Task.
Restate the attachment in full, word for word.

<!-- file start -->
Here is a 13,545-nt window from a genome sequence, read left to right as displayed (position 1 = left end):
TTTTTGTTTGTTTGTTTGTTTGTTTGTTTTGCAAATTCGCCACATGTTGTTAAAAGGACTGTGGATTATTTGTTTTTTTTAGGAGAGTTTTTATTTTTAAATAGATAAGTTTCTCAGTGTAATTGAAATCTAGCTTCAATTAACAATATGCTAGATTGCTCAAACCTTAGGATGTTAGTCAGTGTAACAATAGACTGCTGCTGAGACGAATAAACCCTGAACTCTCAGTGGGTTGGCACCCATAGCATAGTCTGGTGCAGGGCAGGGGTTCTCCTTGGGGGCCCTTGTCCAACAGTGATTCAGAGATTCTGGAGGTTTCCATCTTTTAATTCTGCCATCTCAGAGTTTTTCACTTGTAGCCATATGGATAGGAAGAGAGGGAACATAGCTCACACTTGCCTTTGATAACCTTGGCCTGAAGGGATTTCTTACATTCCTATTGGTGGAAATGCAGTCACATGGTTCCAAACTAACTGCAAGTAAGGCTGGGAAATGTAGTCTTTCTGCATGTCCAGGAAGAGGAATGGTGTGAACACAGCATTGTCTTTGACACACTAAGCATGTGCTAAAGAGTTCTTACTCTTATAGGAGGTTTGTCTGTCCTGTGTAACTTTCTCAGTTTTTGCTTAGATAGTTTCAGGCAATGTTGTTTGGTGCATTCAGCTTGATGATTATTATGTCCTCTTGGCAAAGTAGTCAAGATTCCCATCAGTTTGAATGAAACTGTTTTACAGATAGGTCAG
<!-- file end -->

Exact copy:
Here is a 13,545-nt window from a genome sequence, read left to right as displayed (position 1 = left end):
TTTTTGTTTGTTTGTTTGTTTGTTTGTTTTGCAAATTCGCCACATGTTGTTAAAAGGACTGTGGATTATTTGTTTTTTTTAGGAGAGTTTTTATTTTTAAATAGATAAGTTTCTCAGTGTAATTGAAATCTAGCTTCAATTAACAATATGCTAGATTGCTCAAACCTTAGGATGTTAGTCAGTGTAACAATAGACTGCTGCTGAGACGAATAAACCCTGAACTCTCAGTGGGTTGGCACCCATAGCATAGTCTGGTGCAGGGCAGGGGTTCTCCTTGGGGGCCCTTGTCCAACAGTGATTCAGAGATTCTGGAGGTTTCCATCTTTTAATTCTGCCATCTCAGAGTTTTTCACTTGTAGCCATATGGATAGGAAGAGAGGGAACATAGCTCACACTTGCCTTTGATAACCTTGGCCTGAAGGGATTTCTTACATTCCTATTGGTGGAAATGCAGTCACATGGTTCCAAACTAACTGCAAGTAAGGCTGGGAAATGTAGTCTTTCTGCATGTCCAGGAAGAGGAATGGTGTGAACACAGCATTGTCTTTGACACACTAAGCATGTGCTAAAGAGTTCTTACTCTTATAGGAGGTTTGTCTGTCCTGTGTAACTTTCTCAGTTTTTGCTTAGATAGTTTCAGGCAATGTTGTTTGGTGCATTCAGCTTGATGATTATTATGTCCTCTTGGCAAAGTAGTCAAGATTCCCATCAGTTTGAATGAAACTGTTTTACAGATAGGTCAG